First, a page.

Wednesday, December 14, 2011

Crooked Fingers - Breaks in the Armor (Merge, 2011)

Crooked Fingers
Breaks in the Armor

Rating: 7.5 horse hearses out of 10

Eric Bachmann, the main force behind Crooked Fingers, reunited his old band the Archers of Loaf (aka my favorite band of all time) and played a few shows...I got to see them three times, and it was some of the best shows I had ever seen them play.  What does this have to do with the new Crooked Fingers record?  I'm not entirely sure, but I think the recent reappearance of AoL had me hoping that the Crooked Fingers sound might shift, at least slightly, back towards Bachmann's early sound.  Which is a silly thing to hope for honestly, as I love everything Crooked Fingers have released nearly as much as the Archers, and this newest record continues his outstanding tradition of well-written, unique folk songs.  His voice does seem less "Neil Diamond" these days and much closer to his Archers voice, and the use of a sampler in the track "Went to the City" reminds me of one of my all time favorite AoL songs "Form and File", but that's about all the parallels you could draw to his former act.  

Man this review is a rambling mess.  I often have that problem with music and bands I really love and have listened to for, well, over a decade now.  Just know this - if you've liked Bachmann's previous work as Crooked Fingers, you definitely won't be disappointed here - it's one of his stronger albums under that moniker.  If you've never heard him before, grab the first one, the self-titled one, but this would be a fine choice as well.  

In whatever form he's willing to give himself to us, I'm a happy listener. 

Future Islands - On The Water (Thrill Jockey, 2011)

Future Islands
On The Water
Thrill Jockey

Rating: 7.5 New Balance sneakers out of 10

It didn't seem to take too long for Future Islands to go from a relatively obscure local band to filling up pretty big clubs every night.  Turns out you can still build a buzz and a larger fan base with constant touring and releasing one good record after another.  

Last year's "In Evening Air" was indisputably my favorite album on the year, so it only seems natural that any follow-up by the band would have to be a letdown.  And, technically, this album fits that description, but that isn't to say it isn't still a damn good record.  There may be no single song as powerful as "Tin Man" here, but "Before The Bridge" and "Give Us The Wind" and "Balance" are all scorchers, and there ain't a bad track in the set.  Perhaps it comes from some of the band members growing up on the coast, but I get a heavy "sea side" vibe from this record.  And I'm not talking summertime fun-in-the-sun beach antics...more like off-season, when it's cold and dreary and you have the pier and everything else to yourself.  Not sure that makes sense, but that's the vibe I'm getting.  And it's a great vibe to get sometimes.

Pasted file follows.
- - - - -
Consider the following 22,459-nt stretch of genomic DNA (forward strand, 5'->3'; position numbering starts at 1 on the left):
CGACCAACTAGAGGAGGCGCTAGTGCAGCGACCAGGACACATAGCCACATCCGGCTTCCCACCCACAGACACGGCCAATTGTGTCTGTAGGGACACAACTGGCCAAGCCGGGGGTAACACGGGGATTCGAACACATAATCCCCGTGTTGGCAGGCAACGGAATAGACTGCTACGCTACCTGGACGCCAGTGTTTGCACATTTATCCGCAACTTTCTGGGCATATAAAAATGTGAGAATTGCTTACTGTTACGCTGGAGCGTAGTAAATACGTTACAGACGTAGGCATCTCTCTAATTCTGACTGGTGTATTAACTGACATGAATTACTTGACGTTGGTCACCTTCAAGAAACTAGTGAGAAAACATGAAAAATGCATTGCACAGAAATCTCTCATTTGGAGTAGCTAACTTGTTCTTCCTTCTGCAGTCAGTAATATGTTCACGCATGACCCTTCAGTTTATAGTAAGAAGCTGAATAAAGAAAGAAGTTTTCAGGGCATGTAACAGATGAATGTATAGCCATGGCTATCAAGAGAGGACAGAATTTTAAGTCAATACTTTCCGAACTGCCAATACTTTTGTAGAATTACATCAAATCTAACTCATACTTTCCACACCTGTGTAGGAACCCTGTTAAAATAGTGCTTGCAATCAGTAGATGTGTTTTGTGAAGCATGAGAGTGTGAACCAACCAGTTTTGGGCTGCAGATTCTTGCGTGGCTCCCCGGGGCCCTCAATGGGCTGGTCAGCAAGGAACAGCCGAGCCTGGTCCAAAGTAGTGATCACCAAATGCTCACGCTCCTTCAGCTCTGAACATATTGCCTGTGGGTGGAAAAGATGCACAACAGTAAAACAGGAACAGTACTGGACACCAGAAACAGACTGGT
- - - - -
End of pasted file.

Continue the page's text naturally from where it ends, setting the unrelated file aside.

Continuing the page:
As a side note, this record makes a great companion when driving through the sparsely populated stretch of I-95 between Rocky Mount and Richmond on a brisk fall day. 

Tuesday, December 13, 2011

Youth Lagoon - The Year of Hibernation (Fat Possum, 2011)

Youth Lagoon
The Year of Hibernation
Fat Possum

Rating: 5.5 summer loves out of 10

I've had folks trying to sell me on Youth Lagoon and his debut album "The Year of Hibernation" for a few months now, so I finally broke down and gave it a listen.  Verdict - it ain't doing much for me.  Far from being bad or awful, it's just...boring.  Lo-fi bedroom pop, it sounds like what you might get if Grandaddy's Jason Lytle had a kid who was really into Sparklehorse and recording songs where he sets up a tape deck at one end of a long hall, and performs them at the other end.  After a couple of listens the only song that stood out to me was "Montana", and that is most like due to it being the loudest/most upbeat song on the release.  I'm certain this is going to get a lot of year-end love, and that's fine, though misplaced in my estimation. 

Thursday, December 8, 2011

Small Black - Moon Killer (Jagjaguwar, 2011)

Small Black
Moon Killer

Rating: 7 moon rainbows out of 10

I'm pretty sure Small Black is the result of some kids wanting to start a Primal Scream cover band (early nineties material only), but then they got really into all the 4AD bands from the late eighties, specifically the Cocteau Twins, and decided to release a free record of these sounds where and got Heems from Das Racist to guest on it in a couple of spots.  It's surprisingly good, even if it does wear it's influences boldly.  I can't get over how much the new "hot" music sounds like that era though, with the tinny recordings and swirling guitars and vaguely dance-pop-but-still-rock songs that everyone and their brother was releasing between 1988 and 1991.  All I pretty much wanted to listen to then was Slayer and DRI and Bolt Thrower, but I can dig it.

Grab the free album here - you could definitely do worse, and the price is right.

Wednesday, December 7, 2011